Kabushi Member of Parliament Bowman Lusambo has advised the International Monetary Fund Board not to approve the recently signed Staff Level Agreement with the Zambian government until full disclosure is reached regarding the contents of the agreement.
Mr. Lusambo has also advised the IMF not to disburse the US$1.3 billion financial bailout for Zambia until transparency is guaranteed in the negotiations.
Speaking to journalists this morning after delivering a Letter to IMF Resident Representative Preya Sharma at the Zambia Country Office, Mr. Lusambo accused the UPND government of lacking transparency in the manner it is engaging the IMF.
He said Zambians still have memories of the untold misery that the IMF Structural Agreement Programme in the 1990s inflicted on Zambians adding that the country does not have any more graves.
Mr. Lusambo also delivered the same Letter to Finance Minister Situmbeko Musokotwane and Secretary to the Treasury Felix Mutati urging the Fund and the Zambian government to disclose contents of the agreement reached.
Below is a full statement accompanying the Letter.
ZAMBIA AND THE IMF- A CALL FOR GREATER TRANSPARENCY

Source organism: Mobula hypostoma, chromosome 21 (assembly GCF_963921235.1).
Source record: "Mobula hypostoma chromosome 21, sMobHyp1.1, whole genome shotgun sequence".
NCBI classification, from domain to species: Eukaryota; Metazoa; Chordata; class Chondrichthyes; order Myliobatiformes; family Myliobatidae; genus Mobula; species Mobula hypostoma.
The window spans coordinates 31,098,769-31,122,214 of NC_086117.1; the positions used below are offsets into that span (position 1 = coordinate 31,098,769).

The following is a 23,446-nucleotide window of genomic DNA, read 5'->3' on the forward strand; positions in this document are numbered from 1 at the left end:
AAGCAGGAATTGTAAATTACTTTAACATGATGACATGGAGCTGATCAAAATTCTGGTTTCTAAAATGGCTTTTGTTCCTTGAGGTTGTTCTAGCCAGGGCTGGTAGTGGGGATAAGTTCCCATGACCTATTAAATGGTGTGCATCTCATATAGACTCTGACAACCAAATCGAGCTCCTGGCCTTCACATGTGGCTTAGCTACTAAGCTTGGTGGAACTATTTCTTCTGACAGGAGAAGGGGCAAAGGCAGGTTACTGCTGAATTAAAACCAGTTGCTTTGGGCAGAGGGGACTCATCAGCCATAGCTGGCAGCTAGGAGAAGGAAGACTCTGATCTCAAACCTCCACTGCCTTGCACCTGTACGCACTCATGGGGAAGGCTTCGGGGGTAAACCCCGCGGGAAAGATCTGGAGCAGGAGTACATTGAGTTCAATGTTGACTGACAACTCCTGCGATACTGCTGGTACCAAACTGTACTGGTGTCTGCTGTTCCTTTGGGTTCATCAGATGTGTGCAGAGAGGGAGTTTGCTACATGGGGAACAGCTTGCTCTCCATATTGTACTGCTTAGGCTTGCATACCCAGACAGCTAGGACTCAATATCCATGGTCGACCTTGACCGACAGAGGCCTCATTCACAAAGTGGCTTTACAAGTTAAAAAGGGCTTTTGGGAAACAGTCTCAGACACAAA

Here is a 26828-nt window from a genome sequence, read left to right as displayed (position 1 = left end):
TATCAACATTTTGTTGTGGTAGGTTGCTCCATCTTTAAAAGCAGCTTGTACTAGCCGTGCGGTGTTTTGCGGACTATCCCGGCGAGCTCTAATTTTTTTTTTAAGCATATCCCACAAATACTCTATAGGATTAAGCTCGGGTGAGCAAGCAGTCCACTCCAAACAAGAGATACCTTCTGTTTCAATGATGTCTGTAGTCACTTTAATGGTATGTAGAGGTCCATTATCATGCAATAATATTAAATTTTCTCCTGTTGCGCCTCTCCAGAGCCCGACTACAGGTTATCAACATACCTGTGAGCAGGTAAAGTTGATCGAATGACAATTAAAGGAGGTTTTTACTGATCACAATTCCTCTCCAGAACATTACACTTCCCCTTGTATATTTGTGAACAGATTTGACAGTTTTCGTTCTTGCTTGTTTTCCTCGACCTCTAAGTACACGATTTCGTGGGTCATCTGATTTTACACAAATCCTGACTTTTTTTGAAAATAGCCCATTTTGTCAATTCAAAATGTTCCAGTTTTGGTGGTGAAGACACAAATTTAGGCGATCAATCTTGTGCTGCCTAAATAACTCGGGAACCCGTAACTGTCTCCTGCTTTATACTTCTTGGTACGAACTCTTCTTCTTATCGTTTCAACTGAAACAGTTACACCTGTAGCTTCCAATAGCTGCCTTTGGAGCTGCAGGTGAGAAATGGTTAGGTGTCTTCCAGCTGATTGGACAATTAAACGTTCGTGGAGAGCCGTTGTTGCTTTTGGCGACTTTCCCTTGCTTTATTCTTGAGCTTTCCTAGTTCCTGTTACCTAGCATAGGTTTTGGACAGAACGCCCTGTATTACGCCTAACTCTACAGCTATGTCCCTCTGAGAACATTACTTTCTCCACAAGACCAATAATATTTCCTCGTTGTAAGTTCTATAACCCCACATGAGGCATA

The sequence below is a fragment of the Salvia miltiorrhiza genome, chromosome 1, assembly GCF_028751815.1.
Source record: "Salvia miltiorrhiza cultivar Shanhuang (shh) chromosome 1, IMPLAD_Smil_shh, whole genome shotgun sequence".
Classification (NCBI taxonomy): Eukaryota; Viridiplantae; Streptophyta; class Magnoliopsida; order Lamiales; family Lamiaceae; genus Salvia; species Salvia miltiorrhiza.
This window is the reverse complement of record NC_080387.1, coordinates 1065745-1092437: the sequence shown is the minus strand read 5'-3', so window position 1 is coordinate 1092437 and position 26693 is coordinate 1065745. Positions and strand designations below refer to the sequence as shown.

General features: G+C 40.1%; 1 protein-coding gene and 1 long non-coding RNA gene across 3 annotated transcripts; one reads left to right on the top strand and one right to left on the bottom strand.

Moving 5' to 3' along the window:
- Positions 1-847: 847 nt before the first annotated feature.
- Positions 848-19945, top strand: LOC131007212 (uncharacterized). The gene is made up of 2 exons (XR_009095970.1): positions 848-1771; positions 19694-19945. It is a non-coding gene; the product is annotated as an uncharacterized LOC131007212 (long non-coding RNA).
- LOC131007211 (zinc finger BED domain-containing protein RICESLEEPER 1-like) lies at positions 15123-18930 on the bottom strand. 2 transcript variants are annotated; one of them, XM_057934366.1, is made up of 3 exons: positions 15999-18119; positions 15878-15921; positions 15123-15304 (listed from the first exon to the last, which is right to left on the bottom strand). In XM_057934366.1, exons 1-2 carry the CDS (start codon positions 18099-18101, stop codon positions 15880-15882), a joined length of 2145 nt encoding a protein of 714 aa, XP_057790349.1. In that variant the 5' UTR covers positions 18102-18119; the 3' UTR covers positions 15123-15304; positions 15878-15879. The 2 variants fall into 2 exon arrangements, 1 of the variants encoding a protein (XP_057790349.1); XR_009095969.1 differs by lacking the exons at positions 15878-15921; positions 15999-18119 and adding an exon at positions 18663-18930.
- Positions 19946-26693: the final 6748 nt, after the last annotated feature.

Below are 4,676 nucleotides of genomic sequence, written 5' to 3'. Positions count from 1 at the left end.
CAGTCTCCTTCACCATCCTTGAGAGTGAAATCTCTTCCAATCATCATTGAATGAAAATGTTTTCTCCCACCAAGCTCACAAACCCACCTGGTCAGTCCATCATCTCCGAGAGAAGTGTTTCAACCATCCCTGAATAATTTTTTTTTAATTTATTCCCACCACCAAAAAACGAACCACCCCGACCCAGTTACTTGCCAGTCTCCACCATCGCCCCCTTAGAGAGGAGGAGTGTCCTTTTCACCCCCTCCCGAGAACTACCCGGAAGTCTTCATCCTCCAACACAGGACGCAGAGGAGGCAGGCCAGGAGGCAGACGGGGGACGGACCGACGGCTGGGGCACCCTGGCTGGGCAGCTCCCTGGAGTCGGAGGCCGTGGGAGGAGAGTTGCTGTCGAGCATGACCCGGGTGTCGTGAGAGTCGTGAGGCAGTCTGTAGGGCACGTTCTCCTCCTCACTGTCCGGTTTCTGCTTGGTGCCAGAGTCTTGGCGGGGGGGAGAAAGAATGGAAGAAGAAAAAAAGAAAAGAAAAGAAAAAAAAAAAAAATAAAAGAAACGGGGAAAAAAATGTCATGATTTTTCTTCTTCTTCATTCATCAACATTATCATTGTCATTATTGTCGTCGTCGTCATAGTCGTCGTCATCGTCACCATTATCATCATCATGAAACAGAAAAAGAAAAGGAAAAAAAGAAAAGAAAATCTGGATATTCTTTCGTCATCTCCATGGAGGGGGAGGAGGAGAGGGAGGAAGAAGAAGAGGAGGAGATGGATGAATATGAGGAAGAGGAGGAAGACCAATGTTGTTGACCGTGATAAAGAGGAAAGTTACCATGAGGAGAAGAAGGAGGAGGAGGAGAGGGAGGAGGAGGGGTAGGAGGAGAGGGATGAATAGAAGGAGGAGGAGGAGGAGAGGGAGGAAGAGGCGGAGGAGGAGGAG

On December 6th 2021, the Zambian government and the International Monetary Fund announced that they had reached a staff-level agreement on a new arrangement under the Extended Credit Facility (ECF) for 2022-2025 to help restore macroeconomic stability and provide the foundation for an inclusive economic recovery.
The Extended Credit Facility is in the amount of about $1.4 billion. The IMF says the economic program aims to restore macroeconomic stability and foster higher, more resilient, and inclusive growth.
The staff-level agreement is subject to IMF Management and Executive Board approval and receipt of the necessary financing assurances.
Away from all the flowery language and gobbledygook, it is a matter of concern that the Zambian government has not taken time to fully engage the Zambian people on the true contents of this Staff Level Agreement that it has entered into with the Fund. Unlike in past economic programmes with the Fund, authorities through the Ministers of Finance were asked to submit a Letter of Intent to Washington D.C stating the country’s level of commitments. These Letters were published on the IMF website for all to see and scrutinize. Now the Fund in its own version of reforms does not demand for any Letters of Intents anymore. The Fund through the Country Office and the Mission Teams merely prescribes a set of conditions for countries to sign in documents called Staff Level Agreements. Once they are signed, then the Management and the Board in Washington merely performs a formality by officially approving these Staff Level Agreements.